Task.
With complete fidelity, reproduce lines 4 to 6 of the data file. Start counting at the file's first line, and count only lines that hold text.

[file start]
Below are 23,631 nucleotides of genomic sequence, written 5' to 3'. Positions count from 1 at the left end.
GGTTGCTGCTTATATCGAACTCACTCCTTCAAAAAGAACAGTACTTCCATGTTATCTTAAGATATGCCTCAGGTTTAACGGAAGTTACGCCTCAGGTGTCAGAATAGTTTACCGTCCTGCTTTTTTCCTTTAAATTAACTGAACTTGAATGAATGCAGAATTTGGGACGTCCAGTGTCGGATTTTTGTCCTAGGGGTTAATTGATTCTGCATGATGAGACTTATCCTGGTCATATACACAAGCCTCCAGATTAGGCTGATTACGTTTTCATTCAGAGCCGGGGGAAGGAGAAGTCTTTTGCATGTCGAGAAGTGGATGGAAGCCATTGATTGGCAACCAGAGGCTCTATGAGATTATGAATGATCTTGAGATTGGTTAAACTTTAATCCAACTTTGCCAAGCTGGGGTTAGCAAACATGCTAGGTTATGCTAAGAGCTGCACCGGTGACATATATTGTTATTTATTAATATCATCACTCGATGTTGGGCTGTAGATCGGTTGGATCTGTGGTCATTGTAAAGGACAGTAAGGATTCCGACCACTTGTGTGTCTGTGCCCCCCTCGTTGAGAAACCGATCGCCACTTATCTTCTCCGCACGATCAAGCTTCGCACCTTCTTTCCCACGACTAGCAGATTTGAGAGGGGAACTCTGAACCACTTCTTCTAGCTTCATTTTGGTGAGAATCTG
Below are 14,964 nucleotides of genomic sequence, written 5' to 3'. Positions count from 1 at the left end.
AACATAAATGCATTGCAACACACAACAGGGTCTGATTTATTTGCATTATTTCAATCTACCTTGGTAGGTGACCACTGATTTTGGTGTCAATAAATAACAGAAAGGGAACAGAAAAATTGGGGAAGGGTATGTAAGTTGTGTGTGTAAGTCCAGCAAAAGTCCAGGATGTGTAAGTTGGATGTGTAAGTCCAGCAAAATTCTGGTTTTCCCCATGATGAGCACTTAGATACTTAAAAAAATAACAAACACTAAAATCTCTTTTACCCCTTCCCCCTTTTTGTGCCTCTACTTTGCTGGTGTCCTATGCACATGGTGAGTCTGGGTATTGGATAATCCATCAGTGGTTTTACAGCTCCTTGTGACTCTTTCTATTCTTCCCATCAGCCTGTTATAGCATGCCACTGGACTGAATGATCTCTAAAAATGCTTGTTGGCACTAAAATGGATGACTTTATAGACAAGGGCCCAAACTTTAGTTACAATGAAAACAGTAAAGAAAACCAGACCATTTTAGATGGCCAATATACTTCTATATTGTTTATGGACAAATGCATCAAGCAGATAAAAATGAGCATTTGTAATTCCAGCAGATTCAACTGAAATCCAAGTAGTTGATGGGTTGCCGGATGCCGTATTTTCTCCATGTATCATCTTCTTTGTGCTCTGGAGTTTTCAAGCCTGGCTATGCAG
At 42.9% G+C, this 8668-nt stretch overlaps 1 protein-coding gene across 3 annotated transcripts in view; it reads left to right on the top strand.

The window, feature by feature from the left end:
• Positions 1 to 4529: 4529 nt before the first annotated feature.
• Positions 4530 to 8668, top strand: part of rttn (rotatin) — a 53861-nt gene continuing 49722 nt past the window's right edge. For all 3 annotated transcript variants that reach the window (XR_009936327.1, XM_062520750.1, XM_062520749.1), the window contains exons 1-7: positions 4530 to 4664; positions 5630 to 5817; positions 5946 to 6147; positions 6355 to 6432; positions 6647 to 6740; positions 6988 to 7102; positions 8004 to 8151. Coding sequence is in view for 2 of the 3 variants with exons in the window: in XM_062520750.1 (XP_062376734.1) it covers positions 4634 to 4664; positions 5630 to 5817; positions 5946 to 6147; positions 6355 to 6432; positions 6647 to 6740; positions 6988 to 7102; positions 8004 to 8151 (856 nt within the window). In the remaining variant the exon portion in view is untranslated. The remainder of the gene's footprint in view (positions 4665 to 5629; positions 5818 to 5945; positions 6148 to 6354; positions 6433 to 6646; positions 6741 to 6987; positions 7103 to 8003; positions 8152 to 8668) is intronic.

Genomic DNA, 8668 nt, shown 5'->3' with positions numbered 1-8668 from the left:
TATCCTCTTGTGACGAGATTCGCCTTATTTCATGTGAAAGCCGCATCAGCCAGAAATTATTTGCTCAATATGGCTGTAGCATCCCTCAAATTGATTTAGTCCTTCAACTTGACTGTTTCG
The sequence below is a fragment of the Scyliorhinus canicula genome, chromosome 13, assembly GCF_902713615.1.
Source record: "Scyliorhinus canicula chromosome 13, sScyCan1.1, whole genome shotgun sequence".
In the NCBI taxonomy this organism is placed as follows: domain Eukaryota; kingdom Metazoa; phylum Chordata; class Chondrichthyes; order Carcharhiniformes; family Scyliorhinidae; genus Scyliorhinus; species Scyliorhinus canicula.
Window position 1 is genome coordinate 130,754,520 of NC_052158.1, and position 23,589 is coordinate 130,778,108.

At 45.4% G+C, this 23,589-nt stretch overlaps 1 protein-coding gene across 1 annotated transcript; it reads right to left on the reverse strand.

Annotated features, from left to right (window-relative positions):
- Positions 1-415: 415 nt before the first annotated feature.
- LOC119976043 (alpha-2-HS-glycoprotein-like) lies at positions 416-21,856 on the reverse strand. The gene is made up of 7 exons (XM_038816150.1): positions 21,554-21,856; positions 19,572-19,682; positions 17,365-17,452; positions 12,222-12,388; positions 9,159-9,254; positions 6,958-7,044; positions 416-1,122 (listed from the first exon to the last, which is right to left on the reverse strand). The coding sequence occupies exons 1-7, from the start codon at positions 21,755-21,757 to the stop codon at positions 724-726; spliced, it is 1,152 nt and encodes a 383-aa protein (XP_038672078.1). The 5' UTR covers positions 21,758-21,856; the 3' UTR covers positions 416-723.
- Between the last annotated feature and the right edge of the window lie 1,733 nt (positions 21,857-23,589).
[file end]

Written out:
AACATAAATGCATTGCAACACACAACAGGGTCTGATTTATTTGCATTATTTCAATCTACCTTGGTAGGTGACCACTGATTTTGGTGTCAATAAATAACAGAAAGGGAACAGAAAAATTGGGGAAGGGTATGTAAGTTGTGTGTGTAAGTCCAGCAAAAGTCCAGGATGTGTAAGTTGGATGTGTAAGTCCAGCAAAATTCTGGTTTTCCCCATGATGAGCACTTAGATACTTAAAAAAATAACAAACACTAAAATCTCTTTTACCCCTTCCCCCTTTTTGTGCCTCTACTTTGCTGGTGTCCTATGCACATGGTGAGTCTGGGTATTGGATAATCCATCAGTGGTTTTACAGCTCCTTGTGACTCTTTCTATTCTTCCCATCAGCCTGTTATAGCATGCCACTGGACTGAATGATCTCTAAAAATGCTTGTTGGCACTAAAATGGATGACTTTATAGACAAGGGCCCAAACTTTAGTTACAATGAAAACAGTAAAGAAAACCAGACCATTTTAGATGGCCAATATACTTCTATATTGTTTATGGACAAATGCATCAAGCAGATAAAAATGAGCATTTGTAATTCCAGCAGATTCAACTGAAATCCAAGTAGTTGATGGGTTGCCGGATGCCGTATTTTCTCCATGTATCATCTTCTTTGTGCTCTGGAGTTTTCAAGCCTGGCTATGCAG
At 42.9% G+C, this 8668-nt stretch overlaps 1 protein-coding gene across 3 annotated transcripts in view; it reads left to right on the top strand.

The window, feature by feature from the left end: